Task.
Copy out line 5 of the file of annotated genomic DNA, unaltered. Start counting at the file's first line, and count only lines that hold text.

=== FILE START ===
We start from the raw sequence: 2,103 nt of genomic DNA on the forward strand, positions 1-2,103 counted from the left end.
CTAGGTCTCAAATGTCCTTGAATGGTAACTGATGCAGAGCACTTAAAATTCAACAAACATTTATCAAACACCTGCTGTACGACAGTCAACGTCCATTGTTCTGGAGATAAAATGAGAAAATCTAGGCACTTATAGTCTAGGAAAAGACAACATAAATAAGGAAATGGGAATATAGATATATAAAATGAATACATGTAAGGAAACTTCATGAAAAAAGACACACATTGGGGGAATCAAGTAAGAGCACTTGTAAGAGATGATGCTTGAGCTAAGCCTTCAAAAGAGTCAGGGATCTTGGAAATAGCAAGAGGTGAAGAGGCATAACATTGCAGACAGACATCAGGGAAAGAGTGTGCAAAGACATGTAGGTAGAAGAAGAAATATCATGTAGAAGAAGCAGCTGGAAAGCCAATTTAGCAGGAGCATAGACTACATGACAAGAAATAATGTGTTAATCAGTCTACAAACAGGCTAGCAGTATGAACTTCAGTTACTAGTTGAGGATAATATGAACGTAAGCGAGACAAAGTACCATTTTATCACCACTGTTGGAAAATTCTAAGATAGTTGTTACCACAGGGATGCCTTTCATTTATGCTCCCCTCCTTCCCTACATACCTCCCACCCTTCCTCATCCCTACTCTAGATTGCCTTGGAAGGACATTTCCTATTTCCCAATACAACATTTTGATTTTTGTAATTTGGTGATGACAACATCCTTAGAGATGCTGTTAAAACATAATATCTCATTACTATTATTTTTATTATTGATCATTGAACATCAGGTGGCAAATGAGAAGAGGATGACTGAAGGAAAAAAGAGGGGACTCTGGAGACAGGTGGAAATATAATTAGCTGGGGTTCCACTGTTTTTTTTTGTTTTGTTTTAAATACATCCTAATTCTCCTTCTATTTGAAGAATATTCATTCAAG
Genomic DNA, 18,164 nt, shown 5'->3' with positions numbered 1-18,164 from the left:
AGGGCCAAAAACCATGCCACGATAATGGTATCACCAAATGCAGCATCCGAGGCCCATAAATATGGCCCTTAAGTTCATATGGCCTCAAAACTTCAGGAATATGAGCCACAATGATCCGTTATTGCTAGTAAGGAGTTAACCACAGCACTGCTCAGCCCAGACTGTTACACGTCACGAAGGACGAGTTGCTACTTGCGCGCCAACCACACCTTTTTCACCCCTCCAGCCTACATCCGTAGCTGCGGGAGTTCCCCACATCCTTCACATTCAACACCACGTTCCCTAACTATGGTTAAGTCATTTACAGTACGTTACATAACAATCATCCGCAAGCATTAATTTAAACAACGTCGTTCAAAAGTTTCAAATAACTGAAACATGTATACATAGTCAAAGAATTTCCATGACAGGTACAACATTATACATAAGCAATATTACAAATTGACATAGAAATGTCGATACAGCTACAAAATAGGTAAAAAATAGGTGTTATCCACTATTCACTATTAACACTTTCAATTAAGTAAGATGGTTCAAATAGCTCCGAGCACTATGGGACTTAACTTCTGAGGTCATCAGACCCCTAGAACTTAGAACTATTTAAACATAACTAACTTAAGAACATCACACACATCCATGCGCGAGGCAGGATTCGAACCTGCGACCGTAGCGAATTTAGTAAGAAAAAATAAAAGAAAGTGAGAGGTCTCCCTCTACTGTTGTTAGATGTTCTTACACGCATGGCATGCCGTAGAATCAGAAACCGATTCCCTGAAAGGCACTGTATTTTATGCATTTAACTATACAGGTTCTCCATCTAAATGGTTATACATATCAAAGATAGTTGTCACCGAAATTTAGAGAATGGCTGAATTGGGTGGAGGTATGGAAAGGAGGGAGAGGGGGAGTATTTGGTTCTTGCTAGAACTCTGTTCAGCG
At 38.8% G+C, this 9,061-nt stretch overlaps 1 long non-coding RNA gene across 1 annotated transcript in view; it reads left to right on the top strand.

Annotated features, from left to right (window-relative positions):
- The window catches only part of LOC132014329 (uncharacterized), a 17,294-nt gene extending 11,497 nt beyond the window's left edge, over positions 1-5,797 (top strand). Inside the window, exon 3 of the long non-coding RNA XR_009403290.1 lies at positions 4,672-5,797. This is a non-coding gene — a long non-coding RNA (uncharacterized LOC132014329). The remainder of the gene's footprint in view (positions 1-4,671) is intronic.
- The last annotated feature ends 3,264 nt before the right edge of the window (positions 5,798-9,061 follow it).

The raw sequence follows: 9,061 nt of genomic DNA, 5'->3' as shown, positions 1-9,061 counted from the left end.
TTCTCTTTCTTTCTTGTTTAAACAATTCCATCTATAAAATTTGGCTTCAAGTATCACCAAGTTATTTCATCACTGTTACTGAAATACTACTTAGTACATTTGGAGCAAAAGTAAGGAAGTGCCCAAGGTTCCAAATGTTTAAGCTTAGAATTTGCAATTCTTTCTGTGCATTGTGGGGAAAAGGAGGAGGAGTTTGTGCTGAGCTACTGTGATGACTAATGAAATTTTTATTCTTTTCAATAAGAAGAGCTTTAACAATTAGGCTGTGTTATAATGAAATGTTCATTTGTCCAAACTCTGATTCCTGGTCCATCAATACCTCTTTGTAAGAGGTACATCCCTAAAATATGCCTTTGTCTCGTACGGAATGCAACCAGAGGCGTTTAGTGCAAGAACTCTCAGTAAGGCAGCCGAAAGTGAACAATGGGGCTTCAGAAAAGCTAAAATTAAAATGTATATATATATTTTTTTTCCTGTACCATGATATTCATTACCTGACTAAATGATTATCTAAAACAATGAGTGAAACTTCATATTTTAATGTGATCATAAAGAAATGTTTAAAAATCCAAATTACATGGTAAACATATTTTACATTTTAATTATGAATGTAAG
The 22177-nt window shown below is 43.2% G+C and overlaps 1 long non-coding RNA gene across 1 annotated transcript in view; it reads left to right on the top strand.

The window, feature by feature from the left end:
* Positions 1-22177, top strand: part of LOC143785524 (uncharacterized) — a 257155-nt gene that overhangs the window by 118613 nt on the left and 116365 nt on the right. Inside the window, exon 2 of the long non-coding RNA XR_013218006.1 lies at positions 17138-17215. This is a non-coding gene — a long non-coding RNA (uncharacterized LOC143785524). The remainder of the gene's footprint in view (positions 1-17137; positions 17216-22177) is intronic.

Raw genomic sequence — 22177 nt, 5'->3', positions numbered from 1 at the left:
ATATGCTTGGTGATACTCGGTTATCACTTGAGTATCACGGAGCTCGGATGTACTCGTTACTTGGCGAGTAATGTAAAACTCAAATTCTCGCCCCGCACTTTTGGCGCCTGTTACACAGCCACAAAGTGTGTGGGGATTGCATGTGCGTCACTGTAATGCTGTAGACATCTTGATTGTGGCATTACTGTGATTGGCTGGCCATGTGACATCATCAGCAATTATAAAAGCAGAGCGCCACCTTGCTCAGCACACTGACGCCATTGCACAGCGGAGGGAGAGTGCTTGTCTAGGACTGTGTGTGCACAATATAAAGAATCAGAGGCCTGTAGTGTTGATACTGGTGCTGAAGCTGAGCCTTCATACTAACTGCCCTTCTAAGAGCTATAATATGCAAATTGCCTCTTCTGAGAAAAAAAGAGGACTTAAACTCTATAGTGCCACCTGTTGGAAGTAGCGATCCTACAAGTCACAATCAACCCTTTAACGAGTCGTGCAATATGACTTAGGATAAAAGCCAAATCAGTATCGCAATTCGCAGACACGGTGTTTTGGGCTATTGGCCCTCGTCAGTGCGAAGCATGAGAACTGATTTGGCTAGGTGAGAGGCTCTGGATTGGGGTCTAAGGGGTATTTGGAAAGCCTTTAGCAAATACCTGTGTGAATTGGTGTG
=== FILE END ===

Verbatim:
At 38.8% G+C, this 9,061-nt stretch overlaps 1 long non-coding RNA gene across 1 annotated transcript in view; it reads left to right on the top strand.